Wtsp.com reports that the teen was arrested and charged with possession/discharge of a weapon on school property and discharging a destructive device. At seven a.m. that morning at Bartow High School, Kiera allegedly mixed some “household chemicals” in an eight-ounce water bottle. The top reportedly popped off creating a “small explosion” complete with smoke. No one was hurt, according to reports.

In addition to her criminal charges, she has since been expelled from Bartow High School. It remains unclear whether there was any malice in the experiment. But even the young lady’s school principal, as well as her peers, believe that she didn’t possess any vicious motives:

Full Story: Mommyish: Teen Girl With A Penchant For Science Is Slapped With Felony Charges After Her Experiment Explodes

There’s no clarity as to what she was actually trying to accomplish, or exactly how big the explosion was. I can understand people being on edge after recent shooting and the Boston bombing, but the charges seem trumped up for a simple accident. There could be more to this than meets the eye, but it feels a lot like another example of the criminalization of curiosity.

Update: Here’s a copy of the police report. The explosion happened outside “near the gazebo/lake area.” Her science instructor claims it was not part of any classwork, though she said it was part of a “science fair experiment.” She says she thought it would “just cause some smoke.” But what she built is what’s known as a drano bomb.

Here’s the news clip:

See also:

Criminalizing science: chemistry student arrested for home lab

Students in ‘Weird Science’ Halloween party arrested under anti-terror laws

Drone Artists/Hackers Detained Held in London on Suspicion of Terrorism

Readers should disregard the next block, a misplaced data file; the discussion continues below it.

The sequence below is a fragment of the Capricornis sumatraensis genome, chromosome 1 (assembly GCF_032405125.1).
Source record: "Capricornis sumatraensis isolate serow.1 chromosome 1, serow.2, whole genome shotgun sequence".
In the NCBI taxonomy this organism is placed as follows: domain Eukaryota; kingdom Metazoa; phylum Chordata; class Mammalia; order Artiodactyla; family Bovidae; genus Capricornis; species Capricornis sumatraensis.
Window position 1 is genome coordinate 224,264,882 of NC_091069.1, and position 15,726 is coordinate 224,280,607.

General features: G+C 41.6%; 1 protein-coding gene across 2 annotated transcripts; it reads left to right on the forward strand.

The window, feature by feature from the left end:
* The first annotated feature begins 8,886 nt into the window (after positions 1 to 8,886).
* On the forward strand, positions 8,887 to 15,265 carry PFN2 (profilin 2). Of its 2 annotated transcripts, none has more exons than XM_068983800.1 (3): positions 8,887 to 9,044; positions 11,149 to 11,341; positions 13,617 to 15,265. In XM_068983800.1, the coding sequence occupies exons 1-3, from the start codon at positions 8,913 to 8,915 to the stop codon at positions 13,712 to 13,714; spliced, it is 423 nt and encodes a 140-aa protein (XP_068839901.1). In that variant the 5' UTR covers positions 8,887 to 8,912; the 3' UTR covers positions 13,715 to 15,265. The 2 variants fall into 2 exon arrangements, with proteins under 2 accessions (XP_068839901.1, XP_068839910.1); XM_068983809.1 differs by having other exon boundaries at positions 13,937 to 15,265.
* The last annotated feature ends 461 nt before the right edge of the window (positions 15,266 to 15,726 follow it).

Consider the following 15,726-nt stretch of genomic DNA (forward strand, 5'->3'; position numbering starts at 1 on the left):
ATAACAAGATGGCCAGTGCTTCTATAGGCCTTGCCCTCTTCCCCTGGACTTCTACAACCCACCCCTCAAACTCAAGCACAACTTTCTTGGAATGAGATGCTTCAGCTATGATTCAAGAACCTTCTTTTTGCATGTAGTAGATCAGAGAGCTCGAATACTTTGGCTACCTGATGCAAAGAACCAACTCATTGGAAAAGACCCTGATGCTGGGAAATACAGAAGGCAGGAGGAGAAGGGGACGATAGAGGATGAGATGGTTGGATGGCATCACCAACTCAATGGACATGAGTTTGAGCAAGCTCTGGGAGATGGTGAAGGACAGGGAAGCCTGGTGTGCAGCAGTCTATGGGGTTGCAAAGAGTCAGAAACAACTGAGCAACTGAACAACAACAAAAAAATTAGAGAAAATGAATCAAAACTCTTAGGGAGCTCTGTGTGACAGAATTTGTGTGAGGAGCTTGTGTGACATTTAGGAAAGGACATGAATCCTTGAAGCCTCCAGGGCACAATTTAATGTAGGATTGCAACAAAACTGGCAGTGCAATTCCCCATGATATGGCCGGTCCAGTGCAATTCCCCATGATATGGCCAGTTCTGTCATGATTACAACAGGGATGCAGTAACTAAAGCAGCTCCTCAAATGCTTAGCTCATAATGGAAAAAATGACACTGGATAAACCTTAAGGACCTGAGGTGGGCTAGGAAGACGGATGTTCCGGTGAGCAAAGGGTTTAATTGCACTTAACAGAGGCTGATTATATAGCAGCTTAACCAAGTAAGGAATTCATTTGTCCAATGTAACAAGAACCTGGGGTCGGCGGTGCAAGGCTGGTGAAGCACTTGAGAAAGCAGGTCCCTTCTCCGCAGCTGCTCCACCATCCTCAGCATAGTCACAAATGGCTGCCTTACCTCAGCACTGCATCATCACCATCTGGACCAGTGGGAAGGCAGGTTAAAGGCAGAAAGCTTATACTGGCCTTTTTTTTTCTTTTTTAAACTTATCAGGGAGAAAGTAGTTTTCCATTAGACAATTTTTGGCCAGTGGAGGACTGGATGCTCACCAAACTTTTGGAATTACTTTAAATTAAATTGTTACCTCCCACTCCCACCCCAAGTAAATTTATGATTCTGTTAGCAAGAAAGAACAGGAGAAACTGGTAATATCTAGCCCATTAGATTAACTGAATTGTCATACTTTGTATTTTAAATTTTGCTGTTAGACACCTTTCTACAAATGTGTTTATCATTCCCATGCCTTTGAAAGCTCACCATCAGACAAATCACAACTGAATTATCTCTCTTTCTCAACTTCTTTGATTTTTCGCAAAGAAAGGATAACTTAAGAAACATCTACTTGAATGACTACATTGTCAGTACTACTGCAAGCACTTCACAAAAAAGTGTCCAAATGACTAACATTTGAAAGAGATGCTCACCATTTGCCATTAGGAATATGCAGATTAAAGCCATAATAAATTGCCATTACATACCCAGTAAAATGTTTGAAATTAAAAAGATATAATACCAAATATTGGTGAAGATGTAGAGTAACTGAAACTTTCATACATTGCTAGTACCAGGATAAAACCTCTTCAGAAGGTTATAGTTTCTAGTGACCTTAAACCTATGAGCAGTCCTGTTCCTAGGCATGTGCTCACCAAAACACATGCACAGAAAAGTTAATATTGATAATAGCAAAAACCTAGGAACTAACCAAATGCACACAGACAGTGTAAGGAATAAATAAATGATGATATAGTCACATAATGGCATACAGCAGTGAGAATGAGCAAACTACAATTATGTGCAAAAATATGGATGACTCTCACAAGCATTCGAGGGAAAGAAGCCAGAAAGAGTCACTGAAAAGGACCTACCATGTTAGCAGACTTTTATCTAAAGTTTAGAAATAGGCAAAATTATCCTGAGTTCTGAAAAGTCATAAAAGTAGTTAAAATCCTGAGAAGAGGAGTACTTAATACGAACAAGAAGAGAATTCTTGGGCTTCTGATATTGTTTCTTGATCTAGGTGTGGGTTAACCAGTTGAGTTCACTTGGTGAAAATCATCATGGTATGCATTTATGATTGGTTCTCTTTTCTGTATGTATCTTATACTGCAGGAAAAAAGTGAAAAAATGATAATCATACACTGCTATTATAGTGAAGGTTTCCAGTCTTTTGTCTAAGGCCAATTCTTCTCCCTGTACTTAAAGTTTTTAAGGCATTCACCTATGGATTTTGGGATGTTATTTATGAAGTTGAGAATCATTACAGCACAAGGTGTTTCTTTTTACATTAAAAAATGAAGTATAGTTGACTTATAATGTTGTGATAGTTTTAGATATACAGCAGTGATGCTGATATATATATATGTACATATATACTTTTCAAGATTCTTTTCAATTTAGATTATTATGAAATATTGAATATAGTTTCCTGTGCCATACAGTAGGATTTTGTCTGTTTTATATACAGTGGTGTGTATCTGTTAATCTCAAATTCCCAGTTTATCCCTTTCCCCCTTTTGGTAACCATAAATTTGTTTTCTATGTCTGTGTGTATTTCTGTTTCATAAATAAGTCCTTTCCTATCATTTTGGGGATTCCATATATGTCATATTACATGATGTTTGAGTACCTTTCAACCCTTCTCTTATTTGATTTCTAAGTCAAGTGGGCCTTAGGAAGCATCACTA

Counterterrorism Agency: Urban Exploration Helps Terrorism

May 1, 2013 4 comments
30% Of Community College Grads Out Earning Those With Bachelor’s Degrees

30% Of Community College Grads Out Earning Those With Bachelor’s Degrees

CNN reports:

Nearly 30% of Americans with associate’s degrees now make more than those with bachelor’s degrees, according to Georgetown University’s Center on Education and the Workforce. In fact, other recent research in several states shows that, on average, community college graduates right out of school make more than graduates of four-year universities.

The average wage for graduates of community colleges in Tennessee, for instance, is $38,948 — more than $1,300 higher than the average salaries for graduates of the state’s four-year institutions. [...]

And while by mid-career, many bachelor’s degree recipients have caught up in earnings to community college grads, “the other factor that has to be taken into account is that getting a four-year degree can be much more expensive than getting a two-year degree,” Schneider says.

Full Story: CNN: Community college grads out-earn bachelor’s degree holders

Another issue is that “mid-career” might not ever exist for many of today’s college graduates. But it’s worth noting that these sorts of comparisons aren’t apples to apples — not all degrees are created equal. That’s also the problem with most studies that show that people’s with bachelor’s degrees out earn those who don’t have one. Someone with an associate’s degree in HVAC repair may very well out earn someone with an art history degree, but someone with a computer science degree will likely out earn them both. But I like that this study supports the fact that there are alternatives to getting a four year degree just for the sake of earning it.

February 28, 2013 1 comment